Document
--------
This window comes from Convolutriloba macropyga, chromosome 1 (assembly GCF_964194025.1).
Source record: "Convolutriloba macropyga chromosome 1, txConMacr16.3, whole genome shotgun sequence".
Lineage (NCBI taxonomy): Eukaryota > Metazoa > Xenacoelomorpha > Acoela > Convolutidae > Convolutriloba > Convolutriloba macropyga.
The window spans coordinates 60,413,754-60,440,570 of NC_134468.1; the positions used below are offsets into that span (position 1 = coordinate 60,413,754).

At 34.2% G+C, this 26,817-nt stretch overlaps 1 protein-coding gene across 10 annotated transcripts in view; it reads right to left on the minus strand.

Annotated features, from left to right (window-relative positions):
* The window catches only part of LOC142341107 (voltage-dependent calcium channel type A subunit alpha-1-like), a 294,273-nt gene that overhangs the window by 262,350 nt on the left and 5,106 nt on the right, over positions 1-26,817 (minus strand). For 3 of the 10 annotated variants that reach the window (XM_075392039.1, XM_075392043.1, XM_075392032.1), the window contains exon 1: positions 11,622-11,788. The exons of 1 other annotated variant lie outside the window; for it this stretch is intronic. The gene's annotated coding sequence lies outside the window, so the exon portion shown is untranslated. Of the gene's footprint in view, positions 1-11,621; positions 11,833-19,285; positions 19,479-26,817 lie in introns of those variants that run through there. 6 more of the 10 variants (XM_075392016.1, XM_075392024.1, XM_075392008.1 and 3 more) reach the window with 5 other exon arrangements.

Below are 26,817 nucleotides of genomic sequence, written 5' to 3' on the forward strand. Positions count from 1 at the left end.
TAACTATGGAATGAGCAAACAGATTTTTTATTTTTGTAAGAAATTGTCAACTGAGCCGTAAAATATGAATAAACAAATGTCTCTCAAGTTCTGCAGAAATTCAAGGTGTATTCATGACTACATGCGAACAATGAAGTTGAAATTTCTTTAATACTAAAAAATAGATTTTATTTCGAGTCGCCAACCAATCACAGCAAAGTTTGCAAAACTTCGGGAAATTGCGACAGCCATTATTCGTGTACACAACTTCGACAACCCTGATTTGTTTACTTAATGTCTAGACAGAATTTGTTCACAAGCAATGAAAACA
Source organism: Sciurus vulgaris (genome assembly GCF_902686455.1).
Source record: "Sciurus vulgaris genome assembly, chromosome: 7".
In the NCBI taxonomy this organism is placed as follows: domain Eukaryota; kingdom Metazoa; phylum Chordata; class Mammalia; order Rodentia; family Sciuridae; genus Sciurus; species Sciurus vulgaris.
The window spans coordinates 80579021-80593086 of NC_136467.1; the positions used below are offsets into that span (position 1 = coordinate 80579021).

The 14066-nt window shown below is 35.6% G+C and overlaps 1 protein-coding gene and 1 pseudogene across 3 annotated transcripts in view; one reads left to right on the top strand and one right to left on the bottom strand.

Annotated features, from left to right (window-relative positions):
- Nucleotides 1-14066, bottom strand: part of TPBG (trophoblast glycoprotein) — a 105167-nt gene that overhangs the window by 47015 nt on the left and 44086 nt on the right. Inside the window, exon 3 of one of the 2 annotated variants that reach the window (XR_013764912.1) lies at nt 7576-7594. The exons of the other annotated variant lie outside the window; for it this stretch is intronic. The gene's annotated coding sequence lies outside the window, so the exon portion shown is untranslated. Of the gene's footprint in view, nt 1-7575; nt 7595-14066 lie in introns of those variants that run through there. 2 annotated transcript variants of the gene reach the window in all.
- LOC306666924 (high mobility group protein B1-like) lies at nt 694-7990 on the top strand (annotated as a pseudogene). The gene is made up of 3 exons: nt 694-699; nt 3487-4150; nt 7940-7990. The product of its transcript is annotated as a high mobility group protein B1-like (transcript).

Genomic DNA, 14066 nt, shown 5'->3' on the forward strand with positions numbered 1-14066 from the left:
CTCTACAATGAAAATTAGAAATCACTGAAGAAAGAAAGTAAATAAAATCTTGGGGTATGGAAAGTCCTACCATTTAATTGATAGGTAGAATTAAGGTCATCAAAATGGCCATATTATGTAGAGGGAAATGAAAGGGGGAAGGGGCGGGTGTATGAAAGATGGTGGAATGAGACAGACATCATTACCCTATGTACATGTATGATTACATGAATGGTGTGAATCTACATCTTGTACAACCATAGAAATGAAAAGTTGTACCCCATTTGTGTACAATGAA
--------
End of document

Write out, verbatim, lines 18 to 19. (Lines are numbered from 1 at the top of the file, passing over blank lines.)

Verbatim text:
Genomic DNA, 14066 nt, shown 5'->3' on the forward strand with positions numbered 1-14066 from the left:
CTCTACAATGAAAATTAGAAATCACTGAAGAAAGAAAGTAAATAAAATCTTGGGGTATGGAAAGTCCTACCATTTAATTGATAGGTAGAATTAAGGTCATCAAAATGGCCATATTATGTAGAGGGAAATGAAAGGGGGAAGGGGCGGGTGTATGAAAGATGGTGGAATGAGACAGACATCATTACCCTATGTACATGTATGATTACATGAATGGTGTGAATCTACATCTTGTACAACCATAGAAATGAAAAGTTGTACCCCATTTGTGTACAATGAA